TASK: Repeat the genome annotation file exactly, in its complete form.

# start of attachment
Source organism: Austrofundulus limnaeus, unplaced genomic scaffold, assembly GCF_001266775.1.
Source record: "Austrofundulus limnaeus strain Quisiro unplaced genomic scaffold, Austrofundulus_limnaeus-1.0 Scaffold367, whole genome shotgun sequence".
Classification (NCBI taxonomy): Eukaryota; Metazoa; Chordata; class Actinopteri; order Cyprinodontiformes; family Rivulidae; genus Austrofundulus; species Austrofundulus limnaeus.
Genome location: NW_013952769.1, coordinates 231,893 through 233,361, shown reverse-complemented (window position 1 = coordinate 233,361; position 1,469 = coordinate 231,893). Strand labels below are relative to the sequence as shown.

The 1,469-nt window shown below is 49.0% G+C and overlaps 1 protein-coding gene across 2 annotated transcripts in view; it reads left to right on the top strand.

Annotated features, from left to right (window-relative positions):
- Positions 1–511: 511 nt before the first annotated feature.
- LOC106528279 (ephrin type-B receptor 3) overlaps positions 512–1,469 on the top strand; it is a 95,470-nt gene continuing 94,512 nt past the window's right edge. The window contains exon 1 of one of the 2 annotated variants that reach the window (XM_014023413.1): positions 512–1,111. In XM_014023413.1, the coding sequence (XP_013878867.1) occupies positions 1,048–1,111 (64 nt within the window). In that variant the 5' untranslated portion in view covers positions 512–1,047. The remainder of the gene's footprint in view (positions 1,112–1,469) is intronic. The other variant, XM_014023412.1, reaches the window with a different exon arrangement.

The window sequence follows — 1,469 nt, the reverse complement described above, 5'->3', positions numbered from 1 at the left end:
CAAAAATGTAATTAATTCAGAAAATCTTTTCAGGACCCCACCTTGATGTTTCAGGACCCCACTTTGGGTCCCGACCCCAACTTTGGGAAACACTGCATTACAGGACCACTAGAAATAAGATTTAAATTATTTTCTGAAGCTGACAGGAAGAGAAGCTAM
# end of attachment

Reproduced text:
Source organism: Austrofundulus limnaeus, unplaced genomic scaffold, assembly GCF_001266775.1.
Source record: "Austrofundulus limnaeus strain Quisiro unplaced genomic scaffold, Austrofundulus_limnaeus-1.0 Scaffold367, whole genome shotgun sequence".
Classification (NCBI taxonomy): Eukaryota; Metazoa; Chordata; class Actinopteri; order Cyprinodontiformes; family Rivulidae; genus Austrofundulus; species Austrofundulus limnaeus.
Genome location: NW_013952769.1, coordinates 231,893 through 233,361, shown reverse-complemented (window position 1 = coordinate 233,361; position 1,469 = coordinate 231,893). Strand labels below are relative to the sequence as shown.

The 1,469-nt window shown below is 49.0% G+C and overlaps 1 protein-coding gene across 2 annotated transcripts in view; it reads left to right on the top strand.

Annotated features, from left to right (window-relative positions):
- Positions 1–511: 511 nt before the first annotated feature.
- LOC106528279 (ephrin type-B receptor 3) overlaps positions 512–1,469 on the top strand; it is a 95,470-nt gene continuing 94,512 nt past the window's right edge. The window contains exon 1 of one of the 2 annotated variants that reach the window (XM_014023413.1): positions 512–1,111. In XM_014023413.1, the coding sequence (XP_013878867.1) occupies positions 1,048–1,111 (64 nt within the window). In that variant the 5' untranslated portion in view covers positions 512–1,047. The remainder of the gene's footprint in view (positions 1,112–1,469) is intronic. The other variant, XM_014023412.1, reaches the window with a different exon arrangement.

The window sequence follows — 1,469 nt, the reverse complement described above, 5'->3', positions numbered from 1 at the left end:
CAAAAATGTAATTAATTCAGAAAATCTTTTCAGGACCCCACCTTGATGTTTCAGGACCCCACTTTGGGTCCCGACCCCAACTTTGGGAAACACTGCATTACAGGACCACTAGAAATAAGATTTAAATTATTTTCTGAAGCTGACAGGAAGAGAAGCTAM